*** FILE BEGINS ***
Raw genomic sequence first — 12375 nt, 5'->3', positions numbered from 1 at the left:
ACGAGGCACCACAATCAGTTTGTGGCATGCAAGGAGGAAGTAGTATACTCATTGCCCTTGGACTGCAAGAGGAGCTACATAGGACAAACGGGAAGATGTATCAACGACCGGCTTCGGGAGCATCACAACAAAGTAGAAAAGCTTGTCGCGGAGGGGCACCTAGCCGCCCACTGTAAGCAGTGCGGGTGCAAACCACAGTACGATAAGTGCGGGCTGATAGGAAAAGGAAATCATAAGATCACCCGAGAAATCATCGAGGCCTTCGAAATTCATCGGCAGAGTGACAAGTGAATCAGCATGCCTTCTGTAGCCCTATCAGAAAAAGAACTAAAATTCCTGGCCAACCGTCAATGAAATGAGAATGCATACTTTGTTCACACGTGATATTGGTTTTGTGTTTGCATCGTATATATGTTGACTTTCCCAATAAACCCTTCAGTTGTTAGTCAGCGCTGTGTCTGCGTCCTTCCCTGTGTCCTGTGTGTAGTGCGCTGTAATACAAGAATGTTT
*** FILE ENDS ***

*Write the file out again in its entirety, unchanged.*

Raw genomic sequence first — 12375 nt, 5'->3', positions numbered from 1 at the left:
ACGAGGCACCACAATCAGTTTGTGGCATGCAAGGAGGAAGTAGTATACTCATTGCCCTTGGACTGCAAGAGGAGCTACATAGGACAAACGGGAAGATGTATCAACGACCGGCTTCGGGAGCATCACAACAAAGTAGAAAAGCTTGTCGCGGAGGGGCACCTAGCCGCCCACTGTAAGCAGTGCGGGTGCAAACCACAGTACGATAAGTGCGGGCTGATAGGAAAAGGAAATCATAAGATCACCCGAGAAATCATCGAGGCCTTCGAAATTCATCGGCAGAGTGACAAGTGAATCAGCATGCCTTCTGTAGCCCTATCAGAAAAAGAACTAAAATTCCTGGCCAACCGTCAATGAAATGAGAATGCATACTTTGTTCACACGTGATATTGGTTTTGTGTTTGCATCGTATATATGTTGACTTTCCCAATAAACCCTTCAGTTGTTAGTCAGCGCTGTGTCTGCGTCCTTCCCTGTGTCCTGTGTGTAGTGCGCTGTAATACAAGAATGTTT